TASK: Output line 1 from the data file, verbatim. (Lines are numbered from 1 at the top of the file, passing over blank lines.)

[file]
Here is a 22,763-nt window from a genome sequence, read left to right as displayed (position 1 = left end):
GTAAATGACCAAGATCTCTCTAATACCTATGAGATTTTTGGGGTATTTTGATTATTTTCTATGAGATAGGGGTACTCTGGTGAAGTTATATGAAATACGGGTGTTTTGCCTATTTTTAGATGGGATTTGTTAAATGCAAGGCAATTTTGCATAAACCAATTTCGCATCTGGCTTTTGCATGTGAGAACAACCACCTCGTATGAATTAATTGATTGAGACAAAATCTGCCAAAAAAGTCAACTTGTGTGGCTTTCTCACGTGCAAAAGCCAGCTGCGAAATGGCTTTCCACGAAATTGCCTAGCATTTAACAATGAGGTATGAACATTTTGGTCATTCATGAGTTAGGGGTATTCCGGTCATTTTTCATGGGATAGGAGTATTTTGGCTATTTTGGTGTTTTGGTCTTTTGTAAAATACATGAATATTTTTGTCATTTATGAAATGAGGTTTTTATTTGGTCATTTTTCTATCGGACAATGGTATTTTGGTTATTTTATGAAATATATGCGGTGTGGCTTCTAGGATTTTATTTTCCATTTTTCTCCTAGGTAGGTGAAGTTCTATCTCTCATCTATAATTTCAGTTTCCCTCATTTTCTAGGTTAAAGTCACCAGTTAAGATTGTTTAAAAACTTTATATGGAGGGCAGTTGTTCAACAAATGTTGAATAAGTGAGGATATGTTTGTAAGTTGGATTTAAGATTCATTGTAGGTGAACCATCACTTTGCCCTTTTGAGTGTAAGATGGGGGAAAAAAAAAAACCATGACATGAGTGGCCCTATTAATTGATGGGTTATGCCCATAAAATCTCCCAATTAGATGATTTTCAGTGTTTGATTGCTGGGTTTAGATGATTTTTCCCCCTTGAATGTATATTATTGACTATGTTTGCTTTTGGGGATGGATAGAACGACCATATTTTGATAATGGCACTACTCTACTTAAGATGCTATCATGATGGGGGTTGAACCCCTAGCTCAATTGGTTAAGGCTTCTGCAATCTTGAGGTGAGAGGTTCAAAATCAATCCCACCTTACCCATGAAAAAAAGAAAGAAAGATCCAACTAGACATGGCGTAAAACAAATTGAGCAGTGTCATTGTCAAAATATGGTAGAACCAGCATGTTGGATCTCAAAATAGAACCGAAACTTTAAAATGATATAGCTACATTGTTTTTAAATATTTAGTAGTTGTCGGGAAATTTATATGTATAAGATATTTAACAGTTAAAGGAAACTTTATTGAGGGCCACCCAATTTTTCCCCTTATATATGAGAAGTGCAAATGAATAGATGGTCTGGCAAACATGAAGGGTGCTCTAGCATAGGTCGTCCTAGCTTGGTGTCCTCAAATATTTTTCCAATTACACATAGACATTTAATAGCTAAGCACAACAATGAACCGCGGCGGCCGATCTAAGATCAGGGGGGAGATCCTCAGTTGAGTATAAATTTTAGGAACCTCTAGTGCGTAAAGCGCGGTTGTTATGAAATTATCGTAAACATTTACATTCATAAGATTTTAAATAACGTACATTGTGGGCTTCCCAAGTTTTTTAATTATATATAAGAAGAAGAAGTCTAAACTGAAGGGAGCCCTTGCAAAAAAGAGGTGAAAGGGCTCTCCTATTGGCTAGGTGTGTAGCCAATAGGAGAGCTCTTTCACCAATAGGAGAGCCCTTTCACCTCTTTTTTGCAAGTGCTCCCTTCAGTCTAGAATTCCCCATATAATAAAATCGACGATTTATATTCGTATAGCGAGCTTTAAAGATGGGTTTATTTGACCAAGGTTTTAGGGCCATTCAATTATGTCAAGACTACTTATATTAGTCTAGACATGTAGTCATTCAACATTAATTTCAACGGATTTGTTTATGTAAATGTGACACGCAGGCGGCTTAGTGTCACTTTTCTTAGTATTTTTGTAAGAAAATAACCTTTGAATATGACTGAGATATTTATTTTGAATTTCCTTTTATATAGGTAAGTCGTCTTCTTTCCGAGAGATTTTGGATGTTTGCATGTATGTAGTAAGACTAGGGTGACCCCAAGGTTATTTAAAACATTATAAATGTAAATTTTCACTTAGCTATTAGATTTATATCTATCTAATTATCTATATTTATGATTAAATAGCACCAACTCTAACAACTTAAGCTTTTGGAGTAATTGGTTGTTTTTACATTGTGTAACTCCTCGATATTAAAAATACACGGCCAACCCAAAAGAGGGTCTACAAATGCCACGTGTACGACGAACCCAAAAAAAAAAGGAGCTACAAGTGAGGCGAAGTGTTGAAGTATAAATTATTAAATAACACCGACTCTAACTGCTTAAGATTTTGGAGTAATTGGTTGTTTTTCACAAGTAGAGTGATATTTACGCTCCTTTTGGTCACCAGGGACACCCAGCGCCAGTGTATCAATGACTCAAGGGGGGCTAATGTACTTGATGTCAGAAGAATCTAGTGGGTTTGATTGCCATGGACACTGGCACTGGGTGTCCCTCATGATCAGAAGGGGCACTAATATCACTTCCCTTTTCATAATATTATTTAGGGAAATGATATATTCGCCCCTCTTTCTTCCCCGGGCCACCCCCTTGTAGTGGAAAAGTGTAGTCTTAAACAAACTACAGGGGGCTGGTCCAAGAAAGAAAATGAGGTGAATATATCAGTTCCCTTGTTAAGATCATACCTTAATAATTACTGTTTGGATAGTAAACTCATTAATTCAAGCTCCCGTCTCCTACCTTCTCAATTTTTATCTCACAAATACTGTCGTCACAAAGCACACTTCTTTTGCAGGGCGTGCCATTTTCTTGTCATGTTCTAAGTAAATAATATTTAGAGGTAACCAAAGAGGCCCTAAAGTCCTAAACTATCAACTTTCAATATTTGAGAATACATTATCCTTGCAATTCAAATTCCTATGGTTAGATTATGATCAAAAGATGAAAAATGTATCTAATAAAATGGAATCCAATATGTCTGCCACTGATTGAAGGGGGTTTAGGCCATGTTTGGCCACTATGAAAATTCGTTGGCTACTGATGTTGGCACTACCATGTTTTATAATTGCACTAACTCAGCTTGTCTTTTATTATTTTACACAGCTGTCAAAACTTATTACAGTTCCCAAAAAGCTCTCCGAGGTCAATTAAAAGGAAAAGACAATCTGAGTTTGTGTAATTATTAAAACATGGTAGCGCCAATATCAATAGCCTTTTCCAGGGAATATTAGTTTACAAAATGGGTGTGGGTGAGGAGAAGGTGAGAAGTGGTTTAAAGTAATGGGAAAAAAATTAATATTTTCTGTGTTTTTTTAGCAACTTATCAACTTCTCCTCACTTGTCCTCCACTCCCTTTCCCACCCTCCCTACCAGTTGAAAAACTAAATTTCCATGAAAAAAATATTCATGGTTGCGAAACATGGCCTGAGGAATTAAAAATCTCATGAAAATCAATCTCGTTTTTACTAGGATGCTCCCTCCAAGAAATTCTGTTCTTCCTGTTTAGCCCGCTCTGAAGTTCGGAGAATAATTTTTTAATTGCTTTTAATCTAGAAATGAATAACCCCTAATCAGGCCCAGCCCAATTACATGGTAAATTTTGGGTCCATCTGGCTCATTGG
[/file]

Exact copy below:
Here is a 22,763-nt window from a genome sequence, read left to right as displayed (position 1 = left end):